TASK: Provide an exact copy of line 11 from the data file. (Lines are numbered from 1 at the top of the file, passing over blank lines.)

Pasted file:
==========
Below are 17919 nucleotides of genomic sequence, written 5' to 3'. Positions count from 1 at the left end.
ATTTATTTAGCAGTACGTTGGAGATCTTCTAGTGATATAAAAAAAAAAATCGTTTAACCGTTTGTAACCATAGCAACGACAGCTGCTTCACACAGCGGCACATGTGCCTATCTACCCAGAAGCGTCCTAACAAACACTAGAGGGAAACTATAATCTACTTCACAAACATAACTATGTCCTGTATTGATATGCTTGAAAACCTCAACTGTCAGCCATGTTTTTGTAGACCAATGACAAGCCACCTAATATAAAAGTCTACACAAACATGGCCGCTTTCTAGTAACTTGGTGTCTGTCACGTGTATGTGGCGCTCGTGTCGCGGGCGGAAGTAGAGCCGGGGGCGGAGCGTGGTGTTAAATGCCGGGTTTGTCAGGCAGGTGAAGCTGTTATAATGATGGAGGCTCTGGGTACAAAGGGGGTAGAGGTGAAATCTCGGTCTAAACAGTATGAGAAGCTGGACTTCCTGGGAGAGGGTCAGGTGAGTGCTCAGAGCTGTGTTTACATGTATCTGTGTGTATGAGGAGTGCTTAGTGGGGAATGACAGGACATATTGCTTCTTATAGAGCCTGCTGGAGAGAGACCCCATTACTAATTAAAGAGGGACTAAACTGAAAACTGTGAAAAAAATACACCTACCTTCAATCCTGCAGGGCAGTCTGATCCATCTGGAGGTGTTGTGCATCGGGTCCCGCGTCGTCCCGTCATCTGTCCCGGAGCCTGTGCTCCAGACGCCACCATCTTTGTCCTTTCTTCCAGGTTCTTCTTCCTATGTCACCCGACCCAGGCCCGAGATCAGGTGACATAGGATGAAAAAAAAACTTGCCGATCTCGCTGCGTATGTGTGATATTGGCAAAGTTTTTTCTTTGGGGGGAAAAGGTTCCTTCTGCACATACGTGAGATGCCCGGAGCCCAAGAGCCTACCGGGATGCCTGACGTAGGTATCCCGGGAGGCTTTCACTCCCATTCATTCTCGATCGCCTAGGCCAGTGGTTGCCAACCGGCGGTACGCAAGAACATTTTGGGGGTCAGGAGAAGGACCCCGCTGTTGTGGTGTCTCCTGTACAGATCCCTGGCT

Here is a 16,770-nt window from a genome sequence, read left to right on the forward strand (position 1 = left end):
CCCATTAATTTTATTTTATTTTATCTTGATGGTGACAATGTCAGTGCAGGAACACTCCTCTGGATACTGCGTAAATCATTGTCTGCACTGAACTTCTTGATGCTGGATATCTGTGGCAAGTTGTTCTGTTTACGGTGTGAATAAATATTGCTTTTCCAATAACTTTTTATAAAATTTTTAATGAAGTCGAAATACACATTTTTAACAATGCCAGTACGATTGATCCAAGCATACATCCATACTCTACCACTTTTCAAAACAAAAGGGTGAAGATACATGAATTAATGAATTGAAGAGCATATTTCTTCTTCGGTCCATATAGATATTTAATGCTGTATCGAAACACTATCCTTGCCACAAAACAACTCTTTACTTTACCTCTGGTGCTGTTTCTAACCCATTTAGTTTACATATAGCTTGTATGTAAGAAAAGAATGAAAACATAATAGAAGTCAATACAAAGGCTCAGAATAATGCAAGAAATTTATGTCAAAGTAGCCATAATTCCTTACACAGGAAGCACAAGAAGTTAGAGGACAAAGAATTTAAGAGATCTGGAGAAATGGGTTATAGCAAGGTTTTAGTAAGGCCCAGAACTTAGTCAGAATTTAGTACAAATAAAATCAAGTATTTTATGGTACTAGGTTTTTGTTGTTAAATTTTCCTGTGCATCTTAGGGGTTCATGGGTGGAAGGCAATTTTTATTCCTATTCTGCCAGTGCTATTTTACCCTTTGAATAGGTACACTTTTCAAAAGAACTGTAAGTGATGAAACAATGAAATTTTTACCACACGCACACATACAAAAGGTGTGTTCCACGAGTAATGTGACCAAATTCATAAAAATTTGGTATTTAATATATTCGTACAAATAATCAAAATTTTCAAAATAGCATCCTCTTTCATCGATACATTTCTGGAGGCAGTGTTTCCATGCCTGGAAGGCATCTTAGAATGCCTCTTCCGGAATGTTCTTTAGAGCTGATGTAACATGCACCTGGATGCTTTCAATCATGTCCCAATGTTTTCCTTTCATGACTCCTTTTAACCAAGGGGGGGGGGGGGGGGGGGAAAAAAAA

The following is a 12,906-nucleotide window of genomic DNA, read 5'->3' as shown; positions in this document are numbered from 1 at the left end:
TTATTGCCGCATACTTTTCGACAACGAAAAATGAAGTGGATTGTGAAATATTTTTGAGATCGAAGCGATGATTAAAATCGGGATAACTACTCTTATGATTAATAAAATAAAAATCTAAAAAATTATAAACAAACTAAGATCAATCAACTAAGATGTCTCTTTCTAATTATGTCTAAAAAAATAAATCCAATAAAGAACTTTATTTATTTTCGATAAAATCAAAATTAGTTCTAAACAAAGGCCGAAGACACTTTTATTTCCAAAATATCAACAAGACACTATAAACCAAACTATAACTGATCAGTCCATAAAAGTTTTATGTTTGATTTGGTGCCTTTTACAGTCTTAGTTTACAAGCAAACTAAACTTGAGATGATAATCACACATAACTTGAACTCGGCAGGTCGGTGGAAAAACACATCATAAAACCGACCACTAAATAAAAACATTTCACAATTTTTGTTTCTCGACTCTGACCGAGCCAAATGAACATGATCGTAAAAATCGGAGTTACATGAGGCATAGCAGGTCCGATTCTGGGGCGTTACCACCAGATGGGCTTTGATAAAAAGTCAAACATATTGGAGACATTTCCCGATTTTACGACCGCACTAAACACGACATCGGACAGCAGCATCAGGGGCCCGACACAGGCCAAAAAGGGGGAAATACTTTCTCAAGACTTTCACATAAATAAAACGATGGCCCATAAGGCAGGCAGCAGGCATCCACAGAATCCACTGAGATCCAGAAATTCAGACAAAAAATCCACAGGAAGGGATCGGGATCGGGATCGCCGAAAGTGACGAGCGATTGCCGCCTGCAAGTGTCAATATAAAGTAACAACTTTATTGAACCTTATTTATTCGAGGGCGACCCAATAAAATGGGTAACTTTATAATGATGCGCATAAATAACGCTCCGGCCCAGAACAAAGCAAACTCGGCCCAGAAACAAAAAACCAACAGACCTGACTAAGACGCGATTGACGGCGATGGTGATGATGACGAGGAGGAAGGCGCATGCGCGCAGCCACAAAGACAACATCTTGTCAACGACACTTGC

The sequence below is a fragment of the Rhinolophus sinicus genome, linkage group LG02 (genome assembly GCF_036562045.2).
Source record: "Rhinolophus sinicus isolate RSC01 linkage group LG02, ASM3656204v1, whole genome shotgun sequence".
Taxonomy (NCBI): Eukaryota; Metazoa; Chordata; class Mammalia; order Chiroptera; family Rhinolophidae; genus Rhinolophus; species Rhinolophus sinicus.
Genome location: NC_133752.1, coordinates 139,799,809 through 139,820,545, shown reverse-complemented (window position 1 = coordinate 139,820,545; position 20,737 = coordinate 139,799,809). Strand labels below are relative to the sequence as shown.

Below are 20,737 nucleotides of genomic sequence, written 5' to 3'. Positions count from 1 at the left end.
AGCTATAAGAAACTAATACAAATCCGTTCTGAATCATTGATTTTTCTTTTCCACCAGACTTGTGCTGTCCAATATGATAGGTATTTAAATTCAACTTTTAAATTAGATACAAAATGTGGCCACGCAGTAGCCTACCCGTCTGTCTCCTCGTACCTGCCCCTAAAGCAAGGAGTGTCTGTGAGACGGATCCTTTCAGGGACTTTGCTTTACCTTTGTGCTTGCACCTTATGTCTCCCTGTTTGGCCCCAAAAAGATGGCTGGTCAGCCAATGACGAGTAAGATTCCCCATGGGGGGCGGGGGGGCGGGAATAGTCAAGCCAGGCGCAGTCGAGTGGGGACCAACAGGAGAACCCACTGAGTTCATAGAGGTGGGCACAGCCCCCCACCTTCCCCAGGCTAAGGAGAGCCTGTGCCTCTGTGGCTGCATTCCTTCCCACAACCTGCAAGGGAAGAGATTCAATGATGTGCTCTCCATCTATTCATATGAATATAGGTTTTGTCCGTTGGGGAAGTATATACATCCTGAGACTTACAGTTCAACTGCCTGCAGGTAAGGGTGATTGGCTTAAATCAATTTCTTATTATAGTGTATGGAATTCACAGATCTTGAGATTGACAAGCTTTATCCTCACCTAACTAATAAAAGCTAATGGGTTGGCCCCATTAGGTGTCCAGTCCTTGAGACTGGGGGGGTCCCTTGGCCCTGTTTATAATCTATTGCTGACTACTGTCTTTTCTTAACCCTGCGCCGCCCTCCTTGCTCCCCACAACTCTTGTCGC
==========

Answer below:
Below are 20,737 nucleotides of genomic sequence, written 5' to 3'. Positions count from 1 at the left end.